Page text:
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Bruce also became a teacher, After university, he put his early Christian altruism to action, instructing poor children in Bangladesh and London. He finally felt eroded by the experience and took a job at an upscale boys' school. In middle age he married Penny and had two sons. About his marriage he says, "If Penny really wants to give me a hard time, she'd say, ‘Talk to me about your feelings.'"
Any documentarian is a dramatist waiting for something to happen. To put the matter less prettily, he's a ghoul waiting for a photogenic victim. Apted got that with Neil, so vital and cheerful at seven, pensive at 14 but hopeful of going to Oxford (he didn't get in)... and at 21 homeless! And most unnervingly agitated, while insisting that he'd "love to be in politics or something." Seven years later he was homeless in Scotland. (Apted: "Do you worry about your sanity?" Neil: "Other people sometimes worry about it.") At he was living in a Shetland Island council house. (Apted: "Do you ever think you're going mad?" Neil: "Oh, I don't think it. I know it.") At 42, he'd returned to London, where Bruce generously put him up. Neil did end up in politics: as a Liberal Democratic representative in Hackney; and at 49 he was a District Councillor in the county of Cumbria.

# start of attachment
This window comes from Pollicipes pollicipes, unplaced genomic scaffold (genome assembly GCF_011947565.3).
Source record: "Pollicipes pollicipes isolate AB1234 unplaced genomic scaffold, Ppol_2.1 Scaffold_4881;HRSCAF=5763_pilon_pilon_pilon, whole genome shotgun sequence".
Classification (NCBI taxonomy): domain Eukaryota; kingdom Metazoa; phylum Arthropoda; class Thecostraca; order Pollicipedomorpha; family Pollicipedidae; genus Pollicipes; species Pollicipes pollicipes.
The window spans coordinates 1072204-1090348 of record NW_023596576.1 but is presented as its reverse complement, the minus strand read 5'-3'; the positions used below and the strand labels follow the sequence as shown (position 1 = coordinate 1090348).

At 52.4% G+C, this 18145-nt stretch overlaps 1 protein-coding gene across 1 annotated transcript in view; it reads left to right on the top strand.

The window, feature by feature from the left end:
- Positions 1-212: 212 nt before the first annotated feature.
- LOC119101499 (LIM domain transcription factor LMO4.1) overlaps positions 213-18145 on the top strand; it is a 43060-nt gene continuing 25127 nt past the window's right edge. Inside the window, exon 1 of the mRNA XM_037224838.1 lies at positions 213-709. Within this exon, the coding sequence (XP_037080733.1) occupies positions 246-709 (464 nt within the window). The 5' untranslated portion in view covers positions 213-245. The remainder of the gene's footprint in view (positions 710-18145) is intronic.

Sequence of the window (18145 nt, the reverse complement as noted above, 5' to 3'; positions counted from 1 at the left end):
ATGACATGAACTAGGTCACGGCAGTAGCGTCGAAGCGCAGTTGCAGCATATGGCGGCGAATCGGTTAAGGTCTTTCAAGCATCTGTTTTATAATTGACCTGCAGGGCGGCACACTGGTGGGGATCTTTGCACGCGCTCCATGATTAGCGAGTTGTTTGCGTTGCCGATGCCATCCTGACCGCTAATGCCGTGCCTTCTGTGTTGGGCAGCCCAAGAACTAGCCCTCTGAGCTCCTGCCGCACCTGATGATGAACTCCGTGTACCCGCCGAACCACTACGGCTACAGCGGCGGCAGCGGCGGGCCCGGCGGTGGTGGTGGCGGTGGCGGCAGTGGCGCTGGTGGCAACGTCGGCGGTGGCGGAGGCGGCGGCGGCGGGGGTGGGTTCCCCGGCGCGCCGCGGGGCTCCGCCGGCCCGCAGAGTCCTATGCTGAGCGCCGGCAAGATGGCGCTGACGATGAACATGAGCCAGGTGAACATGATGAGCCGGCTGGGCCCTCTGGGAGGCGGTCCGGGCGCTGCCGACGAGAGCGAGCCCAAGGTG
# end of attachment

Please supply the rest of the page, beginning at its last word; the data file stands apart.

Speaking with the intensity of Tony Perkins in Psycho's stuffed-bird sequence, and explaining with a pained precision his journey through life, Neil is aware of the figure he cuts in the series. "I did have one girlfriend for close on two years," he tells Apted, "so maybe I'm not as completely hopeless a character as might appear to be the case." His melancholy sense of drama the drama that happens to people makes him ideally suited for his second job: as a lay reader in church. He says he "preferred the Old Testament to the New Testament, because in the Old Testament God is very unpredictable. And that's how I've seen Him in my life." Yet he retains a flinty sort of optimism, or is it stoicism? "I see that life comes once," he says, "and it's quite short, and you have to appreciate what's good in it."